First appeared in Seizure Online – Flashers, July 2015
By Hayley Scrivenor
I am lying in bed, a mountain of pillows propping up the top half of my body, a noble lady holding court in her own bedroom. Carl moved my bed so I can see straight out into the backyard when I wake up.
It’s a windy day and I can see the crisscrossed power lines and undulating layers of houses, which give way to rolling hills covered in brush. Carl will be here soon. I could get up, but this morning I want to luxuriate in the pillows a little longer.
I can see the clothesline from my position on the bed. It doesn’t move in the wind because the base is rusted, but the large mulberry tree behind it does. The branches sway to a syncopated rhythm, the trees further back serve as its crazed back-up dancers. They are out of time with the mulberry tree and each other, but it’s dancing nonetheless.
I am thinking of a day – it would have to be more than three years ago – that was a lot like this one. That day the wind whipped the same trees into frenzied collections of limbs as I battled to hang washing on the line. There was no particular reason, but that day I felt so happy. The sort of joy that longs to manifest itself in movement, in dancing circles around the backyard. I was wearing a blue dress with small white flowers and a yellow sweater.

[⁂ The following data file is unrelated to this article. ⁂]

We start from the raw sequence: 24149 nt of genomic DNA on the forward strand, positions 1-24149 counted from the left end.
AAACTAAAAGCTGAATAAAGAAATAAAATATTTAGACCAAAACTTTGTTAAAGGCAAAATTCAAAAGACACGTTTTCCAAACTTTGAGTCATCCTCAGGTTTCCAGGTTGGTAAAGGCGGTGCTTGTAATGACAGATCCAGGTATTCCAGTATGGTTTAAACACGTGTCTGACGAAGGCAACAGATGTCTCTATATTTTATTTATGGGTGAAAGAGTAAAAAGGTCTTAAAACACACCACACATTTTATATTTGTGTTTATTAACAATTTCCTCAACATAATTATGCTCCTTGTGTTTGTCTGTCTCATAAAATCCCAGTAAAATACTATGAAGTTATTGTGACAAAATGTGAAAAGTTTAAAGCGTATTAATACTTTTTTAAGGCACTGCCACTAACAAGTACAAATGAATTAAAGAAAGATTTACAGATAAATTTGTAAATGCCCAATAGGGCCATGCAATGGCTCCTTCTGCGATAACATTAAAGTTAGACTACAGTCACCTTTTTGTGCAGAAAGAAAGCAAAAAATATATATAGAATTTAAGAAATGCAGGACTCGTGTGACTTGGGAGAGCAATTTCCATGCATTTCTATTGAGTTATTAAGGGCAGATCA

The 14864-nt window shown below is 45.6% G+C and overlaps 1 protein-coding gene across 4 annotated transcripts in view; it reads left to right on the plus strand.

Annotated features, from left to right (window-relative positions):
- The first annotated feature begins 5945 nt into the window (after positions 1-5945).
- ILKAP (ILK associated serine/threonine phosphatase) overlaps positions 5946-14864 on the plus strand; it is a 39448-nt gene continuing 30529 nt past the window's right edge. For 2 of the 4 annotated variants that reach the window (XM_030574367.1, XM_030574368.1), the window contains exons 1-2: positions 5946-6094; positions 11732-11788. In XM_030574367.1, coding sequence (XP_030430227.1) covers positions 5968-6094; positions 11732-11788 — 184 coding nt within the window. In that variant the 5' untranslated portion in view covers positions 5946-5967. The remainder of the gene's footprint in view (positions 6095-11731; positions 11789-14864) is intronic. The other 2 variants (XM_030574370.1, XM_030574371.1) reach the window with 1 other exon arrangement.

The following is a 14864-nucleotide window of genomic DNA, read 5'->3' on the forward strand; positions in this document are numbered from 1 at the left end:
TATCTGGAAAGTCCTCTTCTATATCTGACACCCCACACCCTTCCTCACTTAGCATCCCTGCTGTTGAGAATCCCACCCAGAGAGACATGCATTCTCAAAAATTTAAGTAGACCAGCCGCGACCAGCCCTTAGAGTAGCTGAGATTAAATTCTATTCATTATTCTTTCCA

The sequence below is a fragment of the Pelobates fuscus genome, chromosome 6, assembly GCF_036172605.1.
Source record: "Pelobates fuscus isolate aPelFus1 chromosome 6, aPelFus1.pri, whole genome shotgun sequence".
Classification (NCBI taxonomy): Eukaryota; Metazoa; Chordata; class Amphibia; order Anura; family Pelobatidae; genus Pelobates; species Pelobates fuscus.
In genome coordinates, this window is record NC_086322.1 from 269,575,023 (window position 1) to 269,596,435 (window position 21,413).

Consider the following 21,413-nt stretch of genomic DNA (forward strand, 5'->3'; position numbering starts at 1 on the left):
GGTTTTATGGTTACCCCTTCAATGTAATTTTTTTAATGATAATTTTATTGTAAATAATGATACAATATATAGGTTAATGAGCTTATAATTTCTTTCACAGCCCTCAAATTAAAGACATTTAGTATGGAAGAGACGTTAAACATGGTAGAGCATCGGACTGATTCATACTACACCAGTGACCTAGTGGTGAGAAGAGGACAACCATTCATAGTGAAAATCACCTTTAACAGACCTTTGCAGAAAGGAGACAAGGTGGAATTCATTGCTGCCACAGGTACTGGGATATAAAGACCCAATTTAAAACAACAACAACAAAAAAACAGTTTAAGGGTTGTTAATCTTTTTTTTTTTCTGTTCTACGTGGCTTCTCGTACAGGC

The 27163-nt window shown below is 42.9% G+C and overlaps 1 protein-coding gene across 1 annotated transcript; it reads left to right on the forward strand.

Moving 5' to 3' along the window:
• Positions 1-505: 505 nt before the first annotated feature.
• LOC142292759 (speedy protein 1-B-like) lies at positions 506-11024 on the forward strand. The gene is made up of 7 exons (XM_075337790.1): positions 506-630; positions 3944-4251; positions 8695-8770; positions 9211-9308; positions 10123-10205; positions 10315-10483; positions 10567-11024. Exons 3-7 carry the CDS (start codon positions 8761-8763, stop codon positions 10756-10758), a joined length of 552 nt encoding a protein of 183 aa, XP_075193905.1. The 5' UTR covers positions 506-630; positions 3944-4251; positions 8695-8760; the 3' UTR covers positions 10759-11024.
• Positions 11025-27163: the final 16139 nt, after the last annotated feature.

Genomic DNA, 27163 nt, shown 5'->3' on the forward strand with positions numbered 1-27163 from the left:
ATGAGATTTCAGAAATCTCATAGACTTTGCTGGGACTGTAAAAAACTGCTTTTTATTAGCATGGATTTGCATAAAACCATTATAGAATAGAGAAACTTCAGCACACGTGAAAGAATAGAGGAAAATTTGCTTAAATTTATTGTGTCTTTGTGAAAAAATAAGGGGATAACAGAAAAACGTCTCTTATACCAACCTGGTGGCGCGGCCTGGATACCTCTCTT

The wind tugged at me, throwing long blades of grass against my legs and whipping my red hair into my mouth. My short dress rose and fell at dangerous and erratic intervals. I smiled at the thought of our neighbours from the towering concrete mansion that overlooked our yard. You could almost feel them, judging our crooked fence and unweeded veggie patch. I imagined one of them wondering if they really had just seen a flash of auburn pubic hair. Of course the crazy girl next door wouldn’t wear underwear.
A sound in the hall. Carl knocks twice on the bedroom door before entering. He is balding and flabby, but strong. I like Carl because he’s not timid. He strides across the room and throws his bag at the end of the bed. His teal polo shirt is emblazoned with a large logo of two hands clasping each other, the same uniform he wears every day.
‘Want a hand, lazy?’
He smiles as he says it. I can get into my wheelchair by myself, but sometimes it’s nice to have Carl’s help. I catch one last look of the backyard. We are getting rid of the old Hills Hoist and putting in something I can reach from my chair. It’s the kind of thing that would have made me cry once, but today I am happy. Carl smells like eucalyptus laundry detergent as he lowers me into my chair, and the mulberry tree is still dancing.